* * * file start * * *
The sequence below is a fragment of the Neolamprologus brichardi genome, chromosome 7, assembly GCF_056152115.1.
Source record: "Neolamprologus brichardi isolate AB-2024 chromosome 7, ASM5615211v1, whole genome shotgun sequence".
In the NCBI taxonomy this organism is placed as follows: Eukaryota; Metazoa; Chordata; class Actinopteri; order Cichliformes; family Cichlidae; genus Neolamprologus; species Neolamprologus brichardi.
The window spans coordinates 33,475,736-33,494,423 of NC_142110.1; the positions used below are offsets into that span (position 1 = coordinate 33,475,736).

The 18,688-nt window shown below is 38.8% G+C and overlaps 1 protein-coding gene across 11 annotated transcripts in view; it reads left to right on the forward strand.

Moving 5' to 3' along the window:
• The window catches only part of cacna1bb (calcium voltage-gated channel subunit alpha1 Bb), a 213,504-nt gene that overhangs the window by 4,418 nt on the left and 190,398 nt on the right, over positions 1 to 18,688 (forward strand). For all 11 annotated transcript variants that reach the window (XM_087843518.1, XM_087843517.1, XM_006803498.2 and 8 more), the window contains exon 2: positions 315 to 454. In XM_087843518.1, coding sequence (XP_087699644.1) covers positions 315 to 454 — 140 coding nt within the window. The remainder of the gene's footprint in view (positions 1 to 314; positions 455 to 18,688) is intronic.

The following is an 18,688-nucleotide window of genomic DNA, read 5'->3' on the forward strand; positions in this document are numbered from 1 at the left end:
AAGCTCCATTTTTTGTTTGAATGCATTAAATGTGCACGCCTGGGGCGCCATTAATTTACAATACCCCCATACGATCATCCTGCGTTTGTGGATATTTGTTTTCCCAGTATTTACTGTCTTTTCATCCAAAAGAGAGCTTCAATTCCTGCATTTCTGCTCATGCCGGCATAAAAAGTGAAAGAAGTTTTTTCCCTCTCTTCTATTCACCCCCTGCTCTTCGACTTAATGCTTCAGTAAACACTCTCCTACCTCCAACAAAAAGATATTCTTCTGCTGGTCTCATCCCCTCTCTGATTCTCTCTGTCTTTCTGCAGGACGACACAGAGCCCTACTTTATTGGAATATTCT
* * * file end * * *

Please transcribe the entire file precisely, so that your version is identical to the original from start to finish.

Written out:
The sequence below is a fragment of the Neolamprologus brichardi genome, chromosome 7, assembly GCF_056152115.1.
Source record: "Neolamprologus brichardi isolate AB-2024 chromosome 7, ASM5615211v1, whole genome shotgun sequence".
In the NCBI taxonomy this organism is placed as follows: Eukaryota; Metazoa; Chordata; class Actinopteri; order Cichliformes; family Cichlidae; genus Neolamprologus; species Neolamprologus brichardi.
The window spans coordinates 33,475,736-33,494,423 of NC_142110.1; the positions used below are offsets into that span (position 1 = coordinate 33,475,736).

The 18,688-nt window shown below is 38.8% G+C and overlaps 1 protein-coding gene across 11 annotated transcripts in view; it reads left to right on the forward strand.

Moving 5' to 3' along the window:
• The window catches only part of cacna1bb (calcium voltage-gated channel subunit alpha1 Bb), a 213,504-nt gene that overhangs the window by 4,418 nt on the left and 190,398 nt on the right, over positions 1 to 18,688 (forward strand). For all 11 annotated transcript variants that reach the window (XM_087843518.1, XM_087843517.1, XM_006803498.2 and 8 more), the window contains exon 2: positions 315 to 454. In XM_087843518.1, coding sequence (XP_087699644.1) covers positions 315 to 454 — 140 coding nt within the window. The remainder of the gene's footprint in view (positions 1 to 314; positions 455 to 18,688) is intronic.

The following is an 18,688-nucleotide window of genomic DNA, read 5'->3' on the forward strand; positions in this document are numbered from 1 at the left end:
AAGCTCCATTTTTTGTTTGAATGCATTAAATGTGCACGCCTGGGGCGCCATTAATTTACAATACCCCCATACGATCATCCTGCGTTTGTGGATATTTGTTTTCCCAGTATTTACTGTCTTTTCATCCAAAAGAGAGCTTCAATTCCTGCATTTCTGCTCATGCCGGCATAAAAAGTGAAAGAAGTTTTTTCCCTCTCTTCTATTCACCCCCTGCTCTTCGACTTAATGCTTCAGTAAACACTCTCCTACCTCCAACAAAAAGATATTCTTCTGCTGGTCTCATCCCCTCTCTGATTCTCTCTGTCTTTCTGCAGGACGACACAGAGCCCTACTTTATTGGAATATTCT